Bees and blackbirds

2 April 2013

We’ve actually had some sunshine over Easter! It was even warm enough to sit outside for a cup of tea, albeit well wrapped up (us, not the tea). It still feels too early to me to do much planting out of stuff which is often out by this time of year:  better to wait a little longer than put them in when the soil is too cold.

A few gardening jobs got done – including a bit more chopping down of last year’s growth, which I leave on all winter to give insects a protected place to hide. We also got round to moving some foxgloves from the vegetable beds to other locations; I’d have liked to do it earlier, but the weather never seemed to permit it. I got tempted one year to leave some Sweet Rocket (not the salad veg, the one grown for flowers) at the end of a vegetable bed, but never again: it was a superb hiding place for the snails, who all came out at night and ate whatever was in reach. Having cleared the space in this veg bed, we’ve covered the soil over for now, and I’ll get the onion sets in before long.

Sweet Rocket (hesperis matronalis) - highly recommended as a good plant for butterflies and for giving masses of white or purple flowers. Photo May 2009.

Sweet Rocket (hesperis matronalis) – highly recommended as a good plant for butterflies and for giving masses of white or purple flowers. Photo May 2009.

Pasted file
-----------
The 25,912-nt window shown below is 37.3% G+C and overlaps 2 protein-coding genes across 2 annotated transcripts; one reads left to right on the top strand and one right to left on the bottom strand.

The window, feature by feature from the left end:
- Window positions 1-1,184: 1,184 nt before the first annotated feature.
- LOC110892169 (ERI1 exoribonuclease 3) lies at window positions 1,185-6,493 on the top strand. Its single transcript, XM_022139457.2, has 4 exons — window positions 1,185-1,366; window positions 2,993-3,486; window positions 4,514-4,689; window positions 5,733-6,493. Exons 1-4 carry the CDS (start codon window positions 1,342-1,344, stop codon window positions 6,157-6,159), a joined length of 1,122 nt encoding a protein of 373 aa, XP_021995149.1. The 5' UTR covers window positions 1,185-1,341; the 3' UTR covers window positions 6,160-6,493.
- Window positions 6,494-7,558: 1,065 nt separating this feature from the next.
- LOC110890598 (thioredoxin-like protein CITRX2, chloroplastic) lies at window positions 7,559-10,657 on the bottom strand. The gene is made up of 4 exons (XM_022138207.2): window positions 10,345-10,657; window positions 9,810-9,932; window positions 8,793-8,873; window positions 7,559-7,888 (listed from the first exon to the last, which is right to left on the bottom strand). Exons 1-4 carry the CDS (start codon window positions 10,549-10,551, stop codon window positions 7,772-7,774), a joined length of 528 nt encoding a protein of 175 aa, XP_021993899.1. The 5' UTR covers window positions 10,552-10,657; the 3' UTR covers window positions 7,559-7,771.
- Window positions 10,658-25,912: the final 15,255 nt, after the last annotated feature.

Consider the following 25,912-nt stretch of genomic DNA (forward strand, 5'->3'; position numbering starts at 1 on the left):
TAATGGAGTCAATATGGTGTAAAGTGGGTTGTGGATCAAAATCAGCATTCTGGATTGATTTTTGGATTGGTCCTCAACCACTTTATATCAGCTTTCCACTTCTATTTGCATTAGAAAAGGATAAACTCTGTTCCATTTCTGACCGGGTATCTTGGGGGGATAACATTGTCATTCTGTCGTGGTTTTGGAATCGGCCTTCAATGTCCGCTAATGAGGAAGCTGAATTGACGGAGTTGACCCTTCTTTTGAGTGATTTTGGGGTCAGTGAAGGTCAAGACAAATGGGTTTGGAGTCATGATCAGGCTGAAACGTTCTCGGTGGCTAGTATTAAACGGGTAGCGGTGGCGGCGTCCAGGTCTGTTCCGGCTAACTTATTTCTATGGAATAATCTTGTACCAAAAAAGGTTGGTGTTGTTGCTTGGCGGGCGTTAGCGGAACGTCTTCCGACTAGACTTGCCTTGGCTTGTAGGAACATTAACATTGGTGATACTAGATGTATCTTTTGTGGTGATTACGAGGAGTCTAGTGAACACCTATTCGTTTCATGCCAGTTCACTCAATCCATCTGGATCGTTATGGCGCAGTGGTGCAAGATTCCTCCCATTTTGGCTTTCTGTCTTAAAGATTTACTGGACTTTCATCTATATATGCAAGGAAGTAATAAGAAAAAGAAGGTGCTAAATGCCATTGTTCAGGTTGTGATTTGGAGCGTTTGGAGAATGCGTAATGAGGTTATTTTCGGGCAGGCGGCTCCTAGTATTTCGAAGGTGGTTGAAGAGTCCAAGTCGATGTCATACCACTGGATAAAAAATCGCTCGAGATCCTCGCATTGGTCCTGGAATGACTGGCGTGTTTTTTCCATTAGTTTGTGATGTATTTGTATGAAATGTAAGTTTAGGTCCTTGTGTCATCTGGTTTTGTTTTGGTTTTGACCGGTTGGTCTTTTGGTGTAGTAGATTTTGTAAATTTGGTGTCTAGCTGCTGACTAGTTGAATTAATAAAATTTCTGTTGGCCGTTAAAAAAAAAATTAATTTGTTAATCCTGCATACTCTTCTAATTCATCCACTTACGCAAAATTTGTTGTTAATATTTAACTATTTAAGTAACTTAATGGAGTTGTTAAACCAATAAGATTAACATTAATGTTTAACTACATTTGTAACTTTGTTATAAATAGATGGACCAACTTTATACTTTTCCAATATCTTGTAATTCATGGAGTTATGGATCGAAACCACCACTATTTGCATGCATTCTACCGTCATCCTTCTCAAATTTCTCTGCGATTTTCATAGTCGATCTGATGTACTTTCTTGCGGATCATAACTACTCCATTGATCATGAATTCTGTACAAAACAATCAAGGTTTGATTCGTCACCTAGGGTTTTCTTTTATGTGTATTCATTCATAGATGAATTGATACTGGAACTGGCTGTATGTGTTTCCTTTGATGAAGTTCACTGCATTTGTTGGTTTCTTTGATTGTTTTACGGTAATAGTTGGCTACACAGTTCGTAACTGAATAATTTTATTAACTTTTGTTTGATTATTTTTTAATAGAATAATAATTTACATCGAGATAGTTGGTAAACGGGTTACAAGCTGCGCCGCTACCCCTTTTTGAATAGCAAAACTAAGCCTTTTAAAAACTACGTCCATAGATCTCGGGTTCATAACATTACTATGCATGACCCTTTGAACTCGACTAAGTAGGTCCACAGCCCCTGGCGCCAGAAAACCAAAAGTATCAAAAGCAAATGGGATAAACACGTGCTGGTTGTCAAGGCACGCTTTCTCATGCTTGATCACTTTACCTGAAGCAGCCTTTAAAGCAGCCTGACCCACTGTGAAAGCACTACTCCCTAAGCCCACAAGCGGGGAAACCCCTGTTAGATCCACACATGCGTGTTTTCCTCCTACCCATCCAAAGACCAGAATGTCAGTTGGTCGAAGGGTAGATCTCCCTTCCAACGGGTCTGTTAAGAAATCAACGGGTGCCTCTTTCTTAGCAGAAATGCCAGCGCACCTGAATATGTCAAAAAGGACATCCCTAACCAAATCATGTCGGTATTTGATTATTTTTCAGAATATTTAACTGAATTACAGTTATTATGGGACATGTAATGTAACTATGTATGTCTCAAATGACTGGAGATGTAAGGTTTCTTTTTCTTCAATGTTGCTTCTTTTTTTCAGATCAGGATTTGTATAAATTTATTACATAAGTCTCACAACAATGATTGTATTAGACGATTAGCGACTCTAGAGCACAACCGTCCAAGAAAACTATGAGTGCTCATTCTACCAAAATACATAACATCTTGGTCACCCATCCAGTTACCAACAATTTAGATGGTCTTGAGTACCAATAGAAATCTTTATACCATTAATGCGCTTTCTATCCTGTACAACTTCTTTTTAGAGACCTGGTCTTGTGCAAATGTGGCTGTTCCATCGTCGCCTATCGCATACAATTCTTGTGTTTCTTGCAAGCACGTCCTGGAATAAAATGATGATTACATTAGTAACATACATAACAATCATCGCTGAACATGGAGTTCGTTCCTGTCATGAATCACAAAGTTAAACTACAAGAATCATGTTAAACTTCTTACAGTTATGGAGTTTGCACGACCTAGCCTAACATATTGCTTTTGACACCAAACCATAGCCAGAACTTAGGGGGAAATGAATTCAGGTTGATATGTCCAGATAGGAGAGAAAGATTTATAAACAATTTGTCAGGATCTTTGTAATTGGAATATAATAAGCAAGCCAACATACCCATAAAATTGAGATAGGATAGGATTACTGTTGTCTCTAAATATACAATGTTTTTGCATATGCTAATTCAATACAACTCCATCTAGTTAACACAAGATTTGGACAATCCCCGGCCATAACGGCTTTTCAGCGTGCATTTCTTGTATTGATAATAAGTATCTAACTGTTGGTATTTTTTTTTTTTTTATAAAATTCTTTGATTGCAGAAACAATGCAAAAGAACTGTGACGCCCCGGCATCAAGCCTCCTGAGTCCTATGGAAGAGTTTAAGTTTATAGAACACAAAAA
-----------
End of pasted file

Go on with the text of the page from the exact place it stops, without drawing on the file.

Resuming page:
Saw one bumble bee visiting the hellebore foetida, and found another buzzing around the greenhouse; I’ve got a tried-and-tested way of gently removing them, by putting a see-through plastic cup over them, then slipping a bit of card under the cup to hold them safe while I transport them outside. No butterflies, though; we have had Orange Tips in early April before now, but I rather hope they won’t turn up too early: there is very little caterpillar foodplant for them of any size yet this year.

The bird activity is high at the moment: it can’t be easy starting a family when the weather is so cold. We are being quite regularly visited by three or four male blackbirds and two females, who are VERY eager to get at the food when we put it out – I’ve been giving them a later-in-the-day top-up recently and when I put some out the other day, one must have been watching me and bounced across the ground towards it faster than I’ve ever seen a blackbird move on the ground – though not as fast as they can fly when a sparrowhawk is after them, when they are positively jet propelled.

I also got some work done in the greenhouse, including pricking out the antirrhinums (snapdragons), and while I was doing it, there were two blackbirds hunting around outside for whatever wild food they could find – see the photos below.

Blackbirds

Blackbirds. In the right-hand photo you can also see the hellebore foetida which the bees like so much

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